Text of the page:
And other nations are now even more sure to ask why they should agree to hobble their own industries while those of advanced countries like Germany get to both make and break the rules.

Resentment and disbelief in Europe and the US' good faith at the negotiating table could hobble negotiations whose outcome is far more important than the ultimate fate of Volkswagen, or even that of the Federal Republic of Germany.

That's why Chancellor Angela Merkel called late on Tuesday for “full transparency” and for VW to “clear up the entire matter” as soon as possible.

Because VW's lies and cover-up don't just threaten 500,000 jobs at the company, or billions of Euros in trade, but the guttering light of hope that mankind can overcome the climate crisis in the most German way possible – a hard-fought consensual agreement reached around a negotiating table.

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Two hospitalized in Munich after activist crashes parachute into Euro 2020 stadium

At least two people were hospitalised Tuesday after a Greenpeace activist crash-landed on the pitch before the Germany-France match at Euro 2020 when his powered parachute microlight struck spidercam cables at Munich's Allianz Arena.

Two hospitalized in Munich after activist crashes parachute into Euro 2020 stadium
The activist lands on the turf of the Allianz Arena. credit: dpa | Christian Charisius

The pilot flew over the pitch just before kick-off in the Group F clash with “Kick out oil” written on the canopy of his parachute.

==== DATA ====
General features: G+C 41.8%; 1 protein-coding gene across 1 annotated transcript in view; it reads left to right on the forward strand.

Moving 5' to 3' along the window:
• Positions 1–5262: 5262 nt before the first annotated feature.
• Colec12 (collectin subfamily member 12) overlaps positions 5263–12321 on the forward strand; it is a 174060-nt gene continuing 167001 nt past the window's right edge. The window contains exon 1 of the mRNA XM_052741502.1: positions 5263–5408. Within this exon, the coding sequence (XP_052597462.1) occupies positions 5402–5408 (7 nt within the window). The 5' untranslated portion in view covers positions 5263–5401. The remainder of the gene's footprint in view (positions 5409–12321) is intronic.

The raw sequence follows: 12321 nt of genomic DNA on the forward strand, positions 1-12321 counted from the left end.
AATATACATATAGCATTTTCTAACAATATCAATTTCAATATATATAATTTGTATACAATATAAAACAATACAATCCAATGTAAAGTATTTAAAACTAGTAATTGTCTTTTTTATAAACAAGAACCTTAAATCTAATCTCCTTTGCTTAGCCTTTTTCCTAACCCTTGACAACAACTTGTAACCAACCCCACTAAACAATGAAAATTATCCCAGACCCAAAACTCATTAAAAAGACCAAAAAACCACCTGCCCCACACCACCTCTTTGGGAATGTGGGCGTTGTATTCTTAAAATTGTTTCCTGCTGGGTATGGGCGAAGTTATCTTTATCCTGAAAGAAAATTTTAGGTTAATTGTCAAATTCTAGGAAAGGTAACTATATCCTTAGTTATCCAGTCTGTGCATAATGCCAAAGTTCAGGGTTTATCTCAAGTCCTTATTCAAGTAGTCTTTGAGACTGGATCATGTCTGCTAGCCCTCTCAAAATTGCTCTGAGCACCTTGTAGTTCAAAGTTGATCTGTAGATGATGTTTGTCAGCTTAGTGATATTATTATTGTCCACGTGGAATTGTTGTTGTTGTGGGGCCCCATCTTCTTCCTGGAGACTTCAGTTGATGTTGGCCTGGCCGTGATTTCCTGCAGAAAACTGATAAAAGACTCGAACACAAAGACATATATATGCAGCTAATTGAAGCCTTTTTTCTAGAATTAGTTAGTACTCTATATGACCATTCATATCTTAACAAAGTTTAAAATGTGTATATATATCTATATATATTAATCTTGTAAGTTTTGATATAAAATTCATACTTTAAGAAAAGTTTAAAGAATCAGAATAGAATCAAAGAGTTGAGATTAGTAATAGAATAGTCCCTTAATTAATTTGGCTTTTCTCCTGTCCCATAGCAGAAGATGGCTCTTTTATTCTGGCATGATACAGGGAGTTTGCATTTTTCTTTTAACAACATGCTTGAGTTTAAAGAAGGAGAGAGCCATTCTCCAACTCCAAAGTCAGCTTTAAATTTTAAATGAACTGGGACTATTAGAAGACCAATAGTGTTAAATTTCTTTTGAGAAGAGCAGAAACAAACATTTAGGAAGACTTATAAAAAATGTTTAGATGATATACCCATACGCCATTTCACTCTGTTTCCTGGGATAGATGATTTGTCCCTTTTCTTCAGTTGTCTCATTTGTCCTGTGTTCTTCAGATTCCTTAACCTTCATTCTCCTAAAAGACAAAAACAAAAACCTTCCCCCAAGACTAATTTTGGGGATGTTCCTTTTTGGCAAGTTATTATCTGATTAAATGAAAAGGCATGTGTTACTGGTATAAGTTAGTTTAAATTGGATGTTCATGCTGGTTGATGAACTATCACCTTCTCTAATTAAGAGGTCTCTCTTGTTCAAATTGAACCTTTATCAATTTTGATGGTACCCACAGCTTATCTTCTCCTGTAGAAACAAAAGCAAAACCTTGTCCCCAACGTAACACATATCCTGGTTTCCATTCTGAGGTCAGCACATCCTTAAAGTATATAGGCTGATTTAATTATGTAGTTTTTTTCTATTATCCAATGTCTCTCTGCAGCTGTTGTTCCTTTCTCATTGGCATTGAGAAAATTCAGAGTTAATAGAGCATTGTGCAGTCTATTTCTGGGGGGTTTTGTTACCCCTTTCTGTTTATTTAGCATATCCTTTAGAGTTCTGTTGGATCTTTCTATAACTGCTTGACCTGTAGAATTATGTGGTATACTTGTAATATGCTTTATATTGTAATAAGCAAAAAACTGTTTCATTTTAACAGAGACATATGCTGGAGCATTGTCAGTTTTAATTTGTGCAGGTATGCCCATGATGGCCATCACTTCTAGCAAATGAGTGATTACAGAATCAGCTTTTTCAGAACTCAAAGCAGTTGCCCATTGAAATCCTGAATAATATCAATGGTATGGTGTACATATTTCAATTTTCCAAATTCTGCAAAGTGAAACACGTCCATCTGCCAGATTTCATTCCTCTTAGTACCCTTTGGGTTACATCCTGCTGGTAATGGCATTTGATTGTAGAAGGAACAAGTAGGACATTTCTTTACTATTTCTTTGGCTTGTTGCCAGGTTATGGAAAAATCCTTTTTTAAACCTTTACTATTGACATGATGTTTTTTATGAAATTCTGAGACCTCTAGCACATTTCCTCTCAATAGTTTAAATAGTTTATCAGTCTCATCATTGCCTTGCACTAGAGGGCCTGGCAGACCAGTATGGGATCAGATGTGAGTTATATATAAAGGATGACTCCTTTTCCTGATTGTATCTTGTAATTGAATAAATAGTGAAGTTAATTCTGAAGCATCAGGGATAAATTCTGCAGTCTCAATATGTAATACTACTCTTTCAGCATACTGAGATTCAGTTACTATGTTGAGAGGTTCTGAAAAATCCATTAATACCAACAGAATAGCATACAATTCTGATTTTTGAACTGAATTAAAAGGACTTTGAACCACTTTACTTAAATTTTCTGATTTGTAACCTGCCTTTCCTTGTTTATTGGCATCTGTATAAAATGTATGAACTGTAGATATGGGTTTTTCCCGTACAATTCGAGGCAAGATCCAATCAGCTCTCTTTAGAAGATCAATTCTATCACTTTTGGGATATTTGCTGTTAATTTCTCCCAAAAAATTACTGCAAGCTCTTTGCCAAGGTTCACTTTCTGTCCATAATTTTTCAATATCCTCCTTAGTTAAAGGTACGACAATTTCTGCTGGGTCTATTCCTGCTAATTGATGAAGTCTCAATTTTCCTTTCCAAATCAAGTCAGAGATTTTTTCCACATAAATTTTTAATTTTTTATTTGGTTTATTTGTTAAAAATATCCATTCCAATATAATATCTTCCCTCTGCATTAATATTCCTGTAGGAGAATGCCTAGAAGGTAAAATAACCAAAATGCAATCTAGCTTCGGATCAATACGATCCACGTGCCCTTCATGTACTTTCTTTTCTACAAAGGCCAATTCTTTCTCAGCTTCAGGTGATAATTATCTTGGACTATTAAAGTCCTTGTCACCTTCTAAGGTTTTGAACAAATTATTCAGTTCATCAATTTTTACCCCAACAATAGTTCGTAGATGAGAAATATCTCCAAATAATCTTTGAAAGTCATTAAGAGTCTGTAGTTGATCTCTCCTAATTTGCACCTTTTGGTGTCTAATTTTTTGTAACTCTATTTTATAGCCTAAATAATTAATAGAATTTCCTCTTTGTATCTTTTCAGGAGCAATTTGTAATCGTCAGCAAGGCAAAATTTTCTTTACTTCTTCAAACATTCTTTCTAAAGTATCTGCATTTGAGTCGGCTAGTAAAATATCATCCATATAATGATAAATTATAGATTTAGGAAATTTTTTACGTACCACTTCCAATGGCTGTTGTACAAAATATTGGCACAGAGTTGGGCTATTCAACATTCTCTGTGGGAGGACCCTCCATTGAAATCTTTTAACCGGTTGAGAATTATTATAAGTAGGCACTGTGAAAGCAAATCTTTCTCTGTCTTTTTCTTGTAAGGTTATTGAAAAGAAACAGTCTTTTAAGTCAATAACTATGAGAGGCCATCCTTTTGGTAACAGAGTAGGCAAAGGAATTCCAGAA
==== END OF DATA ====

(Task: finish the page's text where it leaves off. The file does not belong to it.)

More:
However, when the pilot hit television cables above the pitch, it knocked his microlight off balance and he landed on the turf after clipping one of the stands, where the casualties happened.

The activist was arrested soon after landing.

A Munich police spokesman told AFP that at least two people suffered head injuries and “both had to be taken to hospital, we don’t know yet how serious the injuries are”.

The police spokesman said the activist appears to have escaped injury, but “we are considering various criminal charges. Munich police has zero understanding for political actions that put lives at risk”.

UEFA also slammed the botched stunt.

“This inconsiderate act – which could have had very serious consequences for a huge number of people attending – caused injuries to several people attending the game who are now in hospital and law authorities will take the necessary action,” European football’s governing body said in a statement.

The parachutist above the stadium. Photo: dpa | Matthias Balk

“The staging of the match was fortunately not impacted by such a reckless and dangerous action, but several people were injured nonetheless.”

The stunt was a protest against German car manufacturer Volkswagen, one of the sponsors of the European Championship, Greenpeace explained in a Twitter post.

“UEFA and its partners are fully committed to a sustainable Euro 2020 tournament and many initiatives have been implemented to offset carbon emissions,” said UEFA.

Greenpeace said they regretted any harm caused.

“This protest was never intended to disrupt the game or hurt people,” read a Twitter post on Greenpeace’s official German account.

“We hope that everyone is OK and that no one was seriously injured. Greenpeace actions are always peaceful and non-violent.”

“Unfortunately, not everything went according to plan.”

READ MORE: Climate activists rage as Germany opts for drawn-out coal exit